The three protagonists’ narratives momentously and giddily merge near the end of the season, but what comes before sometimes feels like a stretched-out primer. Many conversations proceed lifelessly, purely to provide exposition, doing a disservice to the show’s thoughtful exploration of gender, free will, and classism. The laziness accompanies another storytelling flaw: The series is often too slow to elucidate the logic at play in its world. This first season pays welcome attention to Yen’s history and psyche but chooses not to concretely explain what it means to be a witcher, granting the audience little insight into Geralt’s origins, the reasons for his itinerance, or the nature of his otherness.
In contrast to its halfhearted approach to exposition, The Witcher finds its footing in the graphic depiction of violence. The show’s energetic battle scenes, set to a stirring score by composers Sonya Belousova and Giona Ostinelli, create the impression that the burly, snow-caked background actors of Game of Thrones were moving at three-quarters speed. An early duel between Geralt and a rogue princess (Emma Appleton)—there are many princesses—escalates with breakneck cuts and tight shots of the warriors. Later, as the ghastly spawn of a cursed woman stalks a victim, the creature’s still-attached umbilical cord flashes at the edge of the frame, smartly giving shape to the specter of loss and grief.
However enthralling it is to watch him in action, Geralt is central to relatively few fight sequences throughout the season. He generally refrains from involving himself in the conflicts of others, less out of a commitment to neutrality than out of what appears to be an overwhelming indifference. And by avoiding excessive bloodshed early on, The Witcher demarcates the stakes necessary for Geralt to unsheathe his blade—gradually revealing his motivations and making the scattered moments of butchery all the more alluring.
Cast: Henry Cavill, Anya Chalotra, Freya Allan, Jodhi May, Björn Hlynur Haraldsson, Adam Levy, MyAnna Buring, Emma Appleton, Joey Batey, Anna Shaffer, Mimi Ndiweni, Royce Pierreson, Wilson Radjou-Pujalte, Eamon Farren Network: Netflix
Review: Work in Progress Confronts Mental Illness with Heart and Barbs
The series never loses sight of its premise, though it remains bleak without beating you over the head.3
Abby (Abby McEnany) is planning to kill herself. She’s 45, a devoted journaler, and quite miserable. Her first line of dialogue in Showtime’s Work in Progress is a comically extended shout of “Wazzup!,” and she buys her nephew a megaphone for his birthday, but being loud and fun masks her inner turmoil. She feels totally unaccomplished as a self-described “fat, queer dyke” with OCD. And though she has yet to decide on a suicide method, 180 almonds are key. They’re a “gift” from an insipid co-worker as a commentary on her weight, and Abby decides to use them to mark time: Throw out one almond per day until there are none left, and if things haven’t gotten better, then it’s time to pack it all in.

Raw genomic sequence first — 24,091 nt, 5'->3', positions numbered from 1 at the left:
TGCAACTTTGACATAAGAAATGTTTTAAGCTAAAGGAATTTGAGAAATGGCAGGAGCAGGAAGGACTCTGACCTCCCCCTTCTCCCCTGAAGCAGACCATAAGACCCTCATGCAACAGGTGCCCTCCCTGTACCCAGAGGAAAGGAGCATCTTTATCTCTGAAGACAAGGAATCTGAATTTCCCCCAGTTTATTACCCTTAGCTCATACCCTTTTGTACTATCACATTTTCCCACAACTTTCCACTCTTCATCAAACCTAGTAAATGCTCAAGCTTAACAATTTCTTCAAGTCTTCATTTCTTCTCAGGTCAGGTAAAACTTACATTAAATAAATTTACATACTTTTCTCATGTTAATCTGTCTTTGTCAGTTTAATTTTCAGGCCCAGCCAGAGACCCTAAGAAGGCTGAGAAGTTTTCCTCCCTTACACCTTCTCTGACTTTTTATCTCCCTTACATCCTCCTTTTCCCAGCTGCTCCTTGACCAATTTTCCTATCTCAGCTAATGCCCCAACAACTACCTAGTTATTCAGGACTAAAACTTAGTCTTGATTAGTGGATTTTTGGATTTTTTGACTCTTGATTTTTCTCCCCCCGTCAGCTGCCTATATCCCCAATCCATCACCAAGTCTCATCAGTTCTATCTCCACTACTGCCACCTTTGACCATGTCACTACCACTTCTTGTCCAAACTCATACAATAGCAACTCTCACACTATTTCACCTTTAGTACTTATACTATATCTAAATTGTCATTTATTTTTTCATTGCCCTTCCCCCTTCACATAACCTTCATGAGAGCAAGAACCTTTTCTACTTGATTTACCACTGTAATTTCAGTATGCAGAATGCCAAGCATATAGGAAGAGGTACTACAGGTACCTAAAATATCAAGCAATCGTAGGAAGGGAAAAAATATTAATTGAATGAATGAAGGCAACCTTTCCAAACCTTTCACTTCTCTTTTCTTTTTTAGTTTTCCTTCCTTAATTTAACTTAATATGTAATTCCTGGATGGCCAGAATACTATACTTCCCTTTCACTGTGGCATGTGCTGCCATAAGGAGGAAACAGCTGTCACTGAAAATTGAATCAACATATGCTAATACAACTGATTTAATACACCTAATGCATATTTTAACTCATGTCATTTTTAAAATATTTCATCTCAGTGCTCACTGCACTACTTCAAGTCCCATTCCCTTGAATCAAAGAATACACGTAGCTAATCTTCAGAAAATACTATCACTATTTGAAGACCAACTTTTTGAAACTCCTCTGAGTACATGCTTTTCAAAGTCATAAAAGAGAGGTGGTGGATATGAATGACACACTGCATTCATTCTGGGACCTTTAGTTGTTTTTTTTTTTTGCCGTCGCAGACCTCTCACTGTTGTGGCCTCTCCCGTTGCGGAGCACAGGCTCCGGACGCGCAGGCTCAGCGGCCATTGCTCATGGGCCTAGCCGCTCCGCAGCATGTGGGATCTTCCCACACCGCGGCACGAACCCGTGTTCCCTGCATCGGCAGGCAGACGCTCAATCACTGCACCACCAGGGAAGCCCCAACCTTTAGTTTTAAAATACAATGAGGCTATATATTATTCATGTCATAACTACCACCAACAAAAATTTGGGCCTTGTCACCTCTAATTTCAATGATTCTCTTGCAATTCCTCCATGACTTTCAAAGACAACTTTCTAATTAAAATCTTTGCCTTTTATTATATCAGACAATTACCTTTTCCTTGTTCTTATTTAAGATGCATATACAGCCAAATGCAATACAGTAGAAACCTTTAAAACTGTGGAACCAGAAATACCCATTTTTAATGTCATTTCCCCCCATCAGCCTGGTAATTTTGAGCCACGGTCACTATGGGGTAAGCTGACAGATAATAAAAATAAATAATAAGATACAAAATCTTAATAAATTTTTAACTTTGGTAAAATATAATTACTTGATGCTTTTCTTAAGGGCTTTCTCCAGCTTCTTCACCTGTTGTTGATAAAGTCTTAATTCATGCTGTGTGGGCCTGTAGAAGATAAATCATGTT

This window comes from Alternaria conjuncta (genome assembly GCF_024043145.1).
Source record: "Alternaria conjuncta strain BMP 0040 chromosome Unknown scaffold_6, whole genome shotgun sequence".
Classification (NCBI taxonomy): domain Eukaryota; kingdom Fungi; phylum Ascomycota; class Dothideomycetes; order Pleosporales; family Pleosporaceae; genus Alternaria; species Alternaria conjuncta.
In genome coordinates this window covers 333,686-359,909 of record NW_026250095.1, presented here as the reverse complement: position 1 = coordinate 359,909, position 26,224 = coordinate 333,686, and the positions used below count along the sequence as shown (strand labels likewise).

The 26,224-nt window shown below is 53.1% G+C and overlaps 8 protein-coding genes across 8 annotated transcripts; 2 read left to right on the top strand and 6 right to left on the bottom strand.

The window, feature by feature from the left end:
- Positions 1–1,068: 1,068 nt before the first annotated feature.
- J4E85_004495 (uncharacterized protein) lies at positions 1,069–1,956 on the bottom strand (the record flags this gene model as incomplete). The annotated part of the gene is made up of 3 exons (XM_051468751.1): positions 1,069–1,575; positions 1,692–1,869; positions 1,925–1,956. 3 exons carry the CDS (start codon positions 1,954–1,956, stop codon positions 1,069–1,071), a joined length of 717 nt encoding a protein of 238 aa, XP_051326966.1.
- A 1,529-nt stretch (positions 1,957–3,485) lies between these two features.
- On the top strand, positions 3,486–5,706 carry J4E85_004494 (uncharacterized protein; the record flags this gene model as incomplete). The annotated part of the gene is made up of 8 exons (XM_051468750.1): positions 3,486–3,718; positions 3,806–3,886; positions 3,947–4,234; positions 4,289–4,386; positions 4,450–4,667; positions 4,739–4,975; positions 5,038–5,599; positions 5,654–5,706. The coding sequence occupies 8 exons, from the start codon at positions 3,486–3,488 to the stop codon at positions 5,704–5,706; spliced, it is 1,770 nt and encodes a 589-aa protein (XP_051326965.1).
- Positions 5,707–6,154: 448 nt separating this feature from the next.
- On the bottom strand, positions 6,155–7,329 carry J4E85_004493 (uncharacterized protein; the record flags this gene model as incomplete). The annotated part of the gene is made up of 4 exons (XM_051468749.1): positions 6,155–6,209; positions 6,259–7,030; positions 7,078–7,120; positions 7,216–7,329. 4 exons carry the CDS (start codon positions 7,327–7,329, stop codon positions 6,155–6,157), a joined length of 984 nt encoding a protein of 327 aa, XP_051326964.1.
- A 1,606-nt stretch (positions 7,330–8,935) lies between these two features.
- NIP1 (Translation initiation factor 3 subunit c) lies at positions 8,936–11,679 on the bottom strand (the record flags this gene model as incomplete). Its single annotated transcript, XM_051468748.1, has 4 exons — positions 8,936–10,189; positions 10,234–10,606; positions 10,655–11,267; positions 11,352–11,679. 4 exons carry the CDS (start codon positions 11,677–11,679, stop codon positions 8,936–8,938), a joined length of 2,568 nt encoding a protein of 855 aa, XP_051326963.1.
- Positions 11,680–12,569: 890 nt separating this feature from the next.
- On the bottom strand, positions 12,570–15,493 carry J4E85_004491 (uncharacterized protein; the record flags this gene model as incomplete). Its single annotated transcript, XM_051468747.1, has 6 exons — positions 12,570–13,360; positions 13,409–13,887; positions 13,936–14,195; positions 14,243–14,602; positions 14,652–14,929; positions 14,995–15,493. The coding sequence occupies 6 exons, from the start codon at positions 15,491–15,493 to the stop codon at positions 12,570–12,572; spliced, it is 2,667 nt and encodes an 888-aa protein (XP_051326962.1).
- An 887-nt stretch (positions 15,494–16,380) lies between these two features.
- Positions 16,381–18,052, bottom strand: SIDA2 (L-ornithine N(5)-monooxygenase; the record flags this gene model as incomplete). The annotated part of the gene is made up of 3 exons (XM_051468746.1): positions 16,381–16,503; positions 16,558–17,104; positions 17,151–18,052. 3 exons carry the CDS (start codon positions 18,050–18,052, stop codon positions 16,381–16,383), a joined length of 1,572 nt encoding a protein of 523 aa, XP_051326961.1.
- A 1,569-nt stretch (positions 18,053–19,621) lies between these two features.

McEnany is an improv comic and the series, created with director Tim Mason and produced by co-showrunner Lilly Wachowski, is semi-autobiographical. Scenes are often broken up by title cards that list everything from the day of the week to the almond count to a public bathroom’s capacity, with frequent detours into flashbacks of past relationships and confrontations. These situations are heightened, laced with humor that’s both frank and self-deprecating. In one sequence, Abby insists on having sex in total darkness despite multiple resulting injuries, and we see her cycle through various slings and bandages over various body parts.
Work in Progress never loses sight of its premise, though it remains bleak without beating you over the head. After all, Abby copes through humor and, often, by yelling at people. She has boxes upon boxes of journals packed in a barricaded closet, expressing her feelings almost in spite of herself, and to the point where she speaks to a cellphone wallpaper pic of her dead therapist. McEnany is such an immediately gripping comedic presence because she’s unwilling to back down even when confrontations spiral out of control or she initially faints from the stress. Her suicide scheme, for example, is meant to continue for months while building slowly to a direct, hilariously petty response to her almond-purveying co-worker: “In my note, I’m gonna tell that woman that the almonds were what pushed me over the edge.”